Out of these, Younis became Imran’s next best pupil of reverse swing bowling. He bowled quicker than Imran and was even faster than Akram, regularly clocking over 95 mph.

He, too, perfected the in-swinging yorker, hurled at tremendous speeds and which would actually pick up even more pace the moment it cut the air and dipped in.

No matter how old the ball was, Imran, Akram and Younis would use the fast in-dipping yorker that would beat the batsmen in the air irrespective of how the pitch was playing.

In the process, Waqar developed a swinging yorker that would zip in late with a lot of pace from the off stump line and end up hitting the leg stump! For a while, this delivery of his became known as ‘banana swing.’


Waqar Younis | Melbourne, 1995


Waqar Younis | Rawalpindi, 1997


Though Imran retired in 1992, Wasim and Waqar carried on delivering one magic spell of reverse swing bowling after another. As Aaqib and Saleem Jaffar fell away, the two Ws were soon joined by the likes of Shoaib Akhtar, Mohammed Akram and Mohammad Zahid.

All three had as much pace and venom as did the two Ws, but it was Akhtar and Zahid who would further expand the art and science of quick reverse swing bowling of which the Pakistanis had become masters.

With the new ball, Zahid (who made his Test debut in 1996) depended on bounce and speed, but he quickly learned the art of getting swing with the old ball and consequently was able to bowl the fast reverse swinging yorker …


Mohammad Zahid | Toronto, 1997


Unfortunately, Zahid was extremely injury-prone and could not fulfil his early promise. He could only represent Pakistan in five Tests and in a dozen or so ODIs before breaking down. When he returned to international cricket four years later, he had lost much of his pace and could not reverse the ball anymore. He faded away.

But Akhtar, though also injury-prone, managed to enjoy a longer and more glamorous cricket career. Faster than even Waqar Younis, Akhtar learned reverse swing bowling under Akram and then Waqar.

He made his Test debut in 1998 but made his first major splash in the third Test during Pakistan’s 1999 tour of India.

Managing to nudge out an out-of-form Waqar from the playing XI, Akhtar clean bowled India’s two leading batsmen, Rahul Dravid and Sachin Tendulkar, with consecutive deliveries.

Both the deliveries clocked over 95 mph, were bowled with an old ball and viciously reversed in to clean up the two stunned batsmen …


Shoaib Akhtar | Kolkata, 1999


Shoaib Akhtar | Kolkata, 1999


Akhtar, in spite of his many eccentricities and wild life-style, found himself as the team’s senior fast bowler when Wasim and Waqar retired from cricket in 2003.

By then, he had also clocked the fastest delivery ever recorded in international cricket (100.2 mph).

But with the fading away of the equally fast Mohammed Zahid and Mohammad Sami, Akhtar was missing an effective fast bowling partner until the arrival of Mohammad Asif in 2005.

Asif was not even half as fast as Akhtar. He was a bigger fan of quality swing bowlers such as Australia’s Glen McGrath and former Pakistani seamer, Sarfraz Nawaz.

Asif’s debut wasn’t all that impressive and for a while another swing bowler, Shabbir Ahmad was preferred over him. Asif first concentrated on getting swing and seam from the new ball.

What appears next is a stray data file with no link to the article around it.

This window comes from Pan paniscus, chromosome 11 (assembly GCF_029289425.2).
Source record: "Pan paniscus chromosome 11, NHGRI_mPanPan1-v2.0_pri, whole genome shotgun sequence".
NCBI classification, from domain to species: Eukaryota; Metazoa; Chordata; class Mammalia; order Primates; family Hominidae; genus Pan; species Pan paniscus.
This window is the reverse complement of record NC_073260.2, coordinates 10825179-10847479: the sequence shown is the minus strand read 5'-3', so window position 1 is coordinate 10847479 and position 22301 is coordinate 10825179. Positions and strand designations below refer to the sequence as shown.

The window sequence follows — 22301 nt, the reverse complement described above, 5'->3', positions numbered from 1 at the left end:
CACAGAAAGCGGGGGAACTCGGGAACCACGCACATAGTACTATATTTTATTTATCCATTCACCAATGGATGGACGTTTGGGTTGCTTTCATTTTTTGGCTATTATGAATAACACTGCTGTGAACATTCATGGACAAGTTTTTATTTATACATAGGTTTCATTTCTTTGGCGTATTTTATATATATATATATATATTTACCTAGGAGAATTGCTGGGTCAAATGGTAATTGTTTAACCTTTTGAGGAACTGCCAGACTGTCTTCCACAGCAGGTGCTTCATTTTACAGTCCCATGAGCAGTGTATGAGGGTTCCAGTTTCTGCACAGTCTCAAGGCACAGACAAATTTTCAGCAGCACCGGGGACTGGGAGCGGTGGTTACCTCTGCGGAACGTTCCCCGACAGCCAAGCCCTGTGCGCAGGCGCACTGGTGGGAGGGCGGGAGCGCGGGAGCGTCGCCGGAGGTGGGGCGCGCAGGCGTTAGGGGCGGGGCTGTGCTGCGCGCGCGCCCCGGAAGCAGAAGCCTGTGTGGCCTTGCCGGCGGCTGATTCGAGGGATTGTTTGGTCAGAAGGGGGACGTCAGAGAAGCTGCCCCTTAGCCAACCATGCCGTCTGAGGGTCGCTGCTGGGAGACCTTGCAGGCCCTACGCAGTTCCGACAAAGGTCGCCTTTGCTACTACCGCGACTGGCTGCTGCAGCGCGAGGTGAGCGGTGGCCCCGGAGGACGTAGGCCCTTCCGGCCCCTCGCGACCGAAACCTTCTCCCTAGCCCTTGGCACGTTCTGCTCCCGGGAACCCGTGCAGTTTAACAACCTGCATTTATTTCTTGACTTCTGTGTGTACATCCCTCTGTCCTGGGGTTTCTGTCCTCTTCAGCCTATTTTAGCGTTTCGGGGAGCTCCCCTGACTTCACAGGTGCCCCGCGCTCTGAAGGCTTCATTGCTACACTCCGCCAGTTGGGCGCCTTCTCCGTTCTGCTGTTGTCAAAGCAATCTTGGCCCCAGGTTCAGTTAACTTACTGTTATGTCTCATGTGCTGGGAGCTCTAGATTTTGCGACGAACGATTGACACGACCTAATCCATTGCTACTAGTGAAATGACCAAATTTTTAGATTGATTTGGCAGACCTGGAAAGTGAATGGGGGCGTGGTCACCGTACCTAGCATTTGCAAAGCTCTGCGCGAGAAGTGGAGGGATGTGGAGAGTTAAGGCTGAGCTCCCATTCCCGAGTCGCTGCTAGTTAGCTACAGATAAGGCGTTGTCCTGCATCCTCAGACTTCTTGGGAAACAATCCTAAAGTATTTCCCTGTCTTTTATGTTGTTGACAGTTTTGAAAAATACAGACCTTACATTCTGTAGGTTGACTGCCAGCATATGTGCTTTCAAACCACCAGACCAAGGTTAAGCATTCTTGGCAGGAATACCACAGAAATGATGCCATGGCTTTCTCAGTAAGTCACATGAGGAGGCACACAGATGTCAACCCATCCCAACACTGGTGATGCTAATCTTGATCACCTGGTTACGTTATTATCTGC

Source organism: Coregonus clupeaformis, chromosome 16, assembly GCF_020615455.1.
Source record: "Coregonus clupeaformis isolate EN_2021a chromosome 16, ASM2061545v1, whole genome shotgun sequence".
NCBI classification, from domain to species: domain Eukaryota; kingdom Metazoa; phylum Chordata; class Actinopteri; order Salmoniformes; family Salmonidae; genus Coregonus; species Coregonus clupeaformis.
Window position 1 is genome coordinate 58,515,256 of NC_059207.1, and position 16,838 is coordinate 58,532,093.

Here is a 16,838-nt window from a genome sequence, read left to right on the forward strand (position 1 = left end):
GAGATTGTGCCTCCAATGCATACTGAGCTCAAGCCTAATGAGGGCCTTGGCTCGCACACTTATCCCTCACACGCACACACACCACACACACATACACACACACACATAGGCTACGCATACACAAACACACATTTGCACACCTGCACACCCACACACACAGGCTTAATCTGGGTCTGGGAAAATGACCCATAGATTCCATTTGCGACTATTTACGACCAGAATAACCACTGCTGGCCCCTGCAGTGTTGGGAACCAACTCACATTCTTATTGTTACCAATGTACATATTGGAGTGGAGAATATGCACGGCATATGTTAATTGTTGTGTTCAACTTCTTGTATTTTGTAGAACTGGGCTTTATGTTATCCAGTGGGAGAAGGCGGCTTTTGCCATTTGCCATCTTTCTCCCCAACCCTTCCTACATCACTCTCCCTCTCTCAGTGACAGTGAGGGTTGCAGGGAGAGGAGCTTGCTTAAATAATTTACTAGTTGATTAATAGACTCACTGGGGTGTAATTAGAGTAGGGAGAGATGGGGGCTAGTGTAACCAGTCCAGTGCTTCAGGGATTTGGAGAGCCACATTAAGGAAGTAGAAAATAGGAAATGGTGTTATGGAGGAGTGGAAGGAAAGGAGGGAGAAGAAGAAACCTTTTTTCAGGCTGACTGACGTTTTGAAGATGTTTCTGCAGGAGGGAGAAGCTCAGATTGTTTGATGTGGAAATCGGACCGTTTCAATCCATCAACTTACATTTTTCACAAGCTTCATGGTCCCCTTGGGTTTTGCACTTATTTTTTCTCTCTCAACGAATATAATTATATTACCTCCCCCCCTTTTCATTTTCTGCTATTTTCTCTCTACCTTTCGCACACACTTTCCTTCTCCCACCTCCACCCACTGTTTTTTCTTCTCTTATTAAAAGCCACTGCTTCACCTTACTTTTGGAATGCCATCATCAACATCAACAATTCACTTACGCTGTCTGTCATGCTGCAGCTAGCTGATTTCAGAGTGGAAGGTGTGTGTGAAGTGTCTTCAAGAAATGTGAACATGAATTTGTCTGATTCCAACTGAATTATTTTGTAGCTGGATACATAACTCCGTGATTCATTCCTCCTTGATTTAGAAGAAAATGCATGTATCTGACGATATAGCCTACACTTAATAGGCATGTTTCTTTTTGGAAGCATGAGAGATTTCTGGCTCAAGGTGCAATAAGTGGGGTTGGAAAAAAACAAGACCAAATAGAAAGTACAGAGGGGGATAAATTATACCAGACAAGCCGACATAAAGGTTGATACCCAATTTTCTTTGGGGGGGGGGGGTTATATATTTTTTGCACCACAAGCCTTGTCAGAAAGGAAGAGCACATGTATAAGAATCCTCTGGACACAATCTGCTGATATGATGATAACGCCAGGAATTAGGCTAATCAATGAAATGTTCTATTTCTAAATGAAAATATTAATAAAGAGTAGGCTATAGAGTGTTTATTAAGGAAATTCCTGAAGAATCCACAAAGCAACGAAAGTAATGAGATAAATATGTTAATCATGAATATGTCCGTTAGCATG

After he had successfully developed this, he began to concentrate on getting a grip of the art of reverse swing bowling. Since he did not have the kind of speed bowlers such as Imran, Wasim, Waqar and Wasim had, Asif was briefly coached by Sarfraz Nawaz who taught him to get reverse swing and seam off the wicket.

Asif demonstrated how well he was capable of getting conventional new-ball ball swing and then reverse swing (with the old ball), when he cleaned up India’s top four batsmen (in the second innings) during the third Test match in Karachi (2006 Pak-India series) …


Mohammad Asif | Karachi, 2006


After inventing the reverse swing and reintroducing leg-break bowling in international cricket, Pakistan cricket went on to formulate yet another unorthodox delivery: The doosra.

Just as reverse swing, this ball’s name also came years after it was first invented. But unlike the reverse swing, this name was coined by its main inventor: Saqlain Mushtaq.

Saqlain was inducted into the team by Wasim Akram in 1995.

By 1996, he was bowling a delivery that was technically supposed to come in as an off-break (to a right handed batsman), but instead would straighten up and then go the other way.

It would confuse the batsmen because it was always bowled without much change being applied to the bowling action. Between 1996 and 2002, only Saqlain was bowling it and it was simply called his ‘mystery ball.’

Just before the start of the 2003 World Cup, Saqlain finally decided to give it a name: The doosra (or the other one) …


Saqlain Mushtaq | Trent Bridge, 2001


Sri Lanka’s Muttiah Muralitharan became a master of the doosra after the fading away of Saqlain and so did India’s Harbahjan Singh. But perhaps the ball’s most sublime, ‘scientific’ and tricky exponent has been Pakistan’s Saeed Ajmal.

Ajmal was already in his early 30s when he was inducted into the Pakistan side in 2008. But it wasn’t until his best friend, Misbah-ul-Haq, became Pakistan’s captain (in 2011), that Ajmal became a regular fixture in the Pakistan team across all formats of the game.

By 2012, Ajmal was bowling the doosra so well and so confidently that he even went on to claim that he had invented a ‘teesra’ (the third one)!

There was no teesra. It was just Ajmal trying to bowl his doosra with a different action, pace and angle.

Today, he remains to be perhaps the finest exponents of the doosra, turning it from an art into a fascinating science …


Saeed Ajmal | Kennington Oval, 2010